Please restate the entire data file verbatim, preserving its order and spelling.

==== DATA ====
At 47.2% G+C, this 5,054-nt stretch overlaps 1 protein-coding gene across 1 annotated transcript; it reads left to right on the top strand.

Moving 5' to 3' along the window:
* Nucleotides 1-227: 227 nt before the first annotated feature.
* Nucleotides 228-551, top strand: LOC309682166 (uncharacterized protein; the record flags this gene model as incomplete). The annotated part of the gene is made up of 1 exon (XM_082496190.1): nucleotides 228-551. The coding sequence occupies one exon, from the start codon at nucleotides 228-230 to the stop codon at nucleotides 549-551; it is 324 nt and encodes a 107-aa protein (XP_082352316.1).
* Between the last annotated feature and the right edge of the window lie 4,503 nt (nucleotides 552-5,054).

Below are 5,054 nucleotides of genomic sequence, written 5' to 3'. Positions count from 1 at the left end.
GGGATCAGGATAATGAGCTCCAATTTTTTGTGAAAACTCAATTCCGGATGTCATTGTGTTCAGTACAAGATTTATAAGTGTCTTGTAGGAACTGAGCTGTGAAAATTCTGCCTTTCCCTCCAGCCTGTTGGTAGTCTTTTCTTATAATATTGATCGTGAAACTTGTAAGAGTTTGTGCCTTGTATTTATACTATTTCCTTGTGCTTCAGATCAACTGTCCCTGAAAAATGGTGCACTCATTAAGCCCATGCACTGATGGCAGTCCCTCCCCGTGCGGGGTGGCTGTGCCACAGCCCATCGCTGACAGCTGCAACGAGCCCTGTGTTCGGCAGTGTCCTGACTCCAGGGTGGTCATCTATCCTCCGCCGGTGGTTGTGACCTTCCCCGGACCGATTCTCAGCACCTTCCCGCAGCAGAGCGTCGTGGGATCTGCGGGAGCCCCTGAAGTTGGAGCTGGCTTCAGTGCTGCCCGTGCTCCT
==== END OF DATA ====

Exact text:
At 47.2% G+C, this 5,054-nt stretch overlaps 1 protein-coding gene across 1 annotated transcript; it reads left to right on the top strand.

Moving 5' to 3' along the window:
* Nucleotides 1-227: 227 nt before the first annotated feature.
* Nucleotides 228-551, top strand: LOC309682166 (uncharacterized protein; the record flags this gene model as incomplete). The annotated part of the gene is made up of 1 exon (XM_082496190.1): nucleotides 228-551. The coding sequence occupies one exon, from the start codon at nucleotides 228-230 to the stop codon at nucleotides 549-551; it is 324 nt and encodes a 107-aa protein (XP_082352316.1).
* Between the last annotated feature and the right edge of the window lie 4,503 nt (nucleotides 552-5,054).

Below are 5,054 nucleotides of genomic sequence, written 5' to 3'. Positions count from 1 at the left end.
GGGATCAGGATAATGAGCTCCAATTTTTTGTGAAAACTCAATTCCGGATGTCATTGTGTTCAGTACAAGATTTATAAGTGTCTTGTAGGAACTGAGCTGTGAAAATTCTGCCTTTCCCTCCAGCCTGTTGGTAGTCTTTTCTTATAATATTGATCGTGAAACTTGTAAGAGTTTGTGCCTTGTATTTATACTATTTCCTTGTGCTTCAGATCAACTGTCCCTGAAAAATGGTGCACTCATTAAGCCCATGCACTGATGGCAGTCCCTCCCCGTGCGGGGTGGCTGTGCCACAGCCCATCGCTGACAGCTGCAACGAGCCCTGTGTTCGGCAGTGTCCTGACTCCAGGGTGGTCATCTATCCTCCGCCGGTGGTTGTGACCTTCCCCGGACCGATTCTCAGCACCTTCCCGCAGCAGAGCGTCGTGGGATCTGCGGGAGCCCCTGAAGTTGGAGCTGGCTTCAGTGCTGCCCGTGCTCCT